Five cases of clinical Q fever were identified amongst students and staff of a Somerset secondary school between 23 October 1987 and 21 December 1987. Five goats which were kept at the school were found to have antibodies to Coxiella burnetii phase II.
A cross-sectional study was conducted at the school in July 1988. A single CF test was used to identify evidence of prior infection, and a self-administered questionnaire was used to collect data on exposure variables and illness during 1987.
Four hundred and ninety-nine eligible subjects took part in the study, and serological information was obtained from 461 of these. Eighty-seven subjects (18·9%) had CF titres of 20 or greater. It was estimated that only 1 in every 30 individuals with evidence of past C. burnetii infection had been recognized as a clinical case of Q fever.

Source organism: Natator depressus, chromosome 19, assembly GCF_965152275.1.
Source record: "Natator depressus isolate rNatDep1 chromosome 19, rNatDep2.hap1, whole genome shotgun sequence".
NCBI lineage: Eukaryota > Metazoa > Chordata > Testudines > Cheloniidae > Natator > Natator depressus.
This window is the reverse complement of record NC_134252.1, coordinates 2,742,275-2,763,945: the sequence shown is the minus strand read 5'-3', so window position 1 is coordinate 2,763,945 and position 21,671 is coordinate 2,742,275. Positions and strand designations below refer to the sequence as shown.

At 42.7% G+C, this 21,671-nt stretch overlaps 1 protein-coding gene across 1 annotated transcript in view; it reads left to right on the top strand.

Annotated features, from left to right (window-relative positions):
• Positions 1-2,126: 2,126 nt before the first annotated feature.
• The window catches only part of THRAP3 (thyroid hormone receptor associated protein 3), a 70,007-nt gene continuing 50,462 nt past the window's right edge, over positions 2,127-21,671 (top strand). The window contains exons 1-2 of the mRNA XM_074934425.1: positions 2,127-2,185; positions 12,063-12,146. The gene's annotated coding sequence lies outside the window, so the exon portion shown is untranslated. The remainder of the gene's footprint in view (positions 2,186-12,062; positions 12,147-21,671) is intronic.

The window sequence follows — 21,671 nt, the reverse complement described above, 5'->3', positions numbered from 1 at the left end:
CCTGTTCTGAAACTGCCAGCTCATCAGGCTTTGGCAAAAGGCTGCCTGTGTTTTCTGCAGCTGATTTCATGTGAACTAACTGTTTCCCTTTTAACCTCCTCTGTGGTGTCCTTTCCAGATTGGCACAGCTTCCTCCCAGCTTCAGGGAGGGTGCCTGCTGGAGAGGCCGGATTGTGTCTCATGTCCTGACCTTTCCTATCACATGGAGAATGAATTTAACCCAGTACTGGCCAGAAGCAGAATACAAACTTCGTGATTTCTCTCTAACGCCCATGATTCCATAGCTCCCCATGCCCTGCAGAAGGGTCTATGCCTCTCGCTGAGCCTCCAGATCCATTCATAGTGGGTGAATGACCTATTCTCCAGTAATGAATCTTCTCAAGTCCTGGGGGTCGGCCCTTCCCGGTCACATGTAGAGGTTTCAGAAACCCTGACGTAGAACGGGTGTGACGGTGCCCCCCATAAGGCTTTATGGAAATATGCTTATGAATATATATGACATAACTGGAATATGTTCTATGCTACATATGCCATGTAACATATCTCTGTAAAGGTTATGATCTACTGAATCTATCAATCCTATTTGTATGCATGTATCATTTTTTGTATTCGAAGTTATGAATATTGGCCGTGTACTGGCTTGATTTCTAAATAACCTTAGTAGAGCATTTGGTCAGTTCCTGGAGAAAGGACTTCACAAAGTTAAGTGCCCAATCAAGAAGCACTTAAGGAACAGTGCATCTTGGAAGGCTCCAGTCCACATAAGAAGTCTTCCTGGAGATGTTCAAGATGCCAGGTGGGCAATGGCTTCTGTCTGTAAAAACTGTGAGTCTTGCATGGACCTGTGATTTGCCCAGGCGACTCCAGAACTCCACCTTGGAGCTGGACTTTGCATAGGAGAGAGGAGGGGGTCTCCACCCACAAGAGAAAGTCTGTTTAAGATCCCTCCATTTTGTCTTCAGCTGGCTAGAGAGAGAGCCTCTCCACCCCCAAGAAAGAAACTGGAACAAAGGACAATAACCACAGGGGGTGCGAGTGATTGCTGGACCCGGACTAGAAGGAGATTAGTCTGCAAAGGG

Antibody positive subjects were more likely to have been off school sick and to report having suffered chest pain than negative subjects.
Contact with school animals, specifically cleaning the school poultry, collecting their eggs and visiting a school goat on the day of kidding, was associated with the presence of antibodies to C. burnetii. However a large proportion of the antibody positives (24·2%) had no known contact with the school animals. Spread of organisms, either wind-borne or in straw or manure, may have been responsible for the high prevalence of unexplained infection.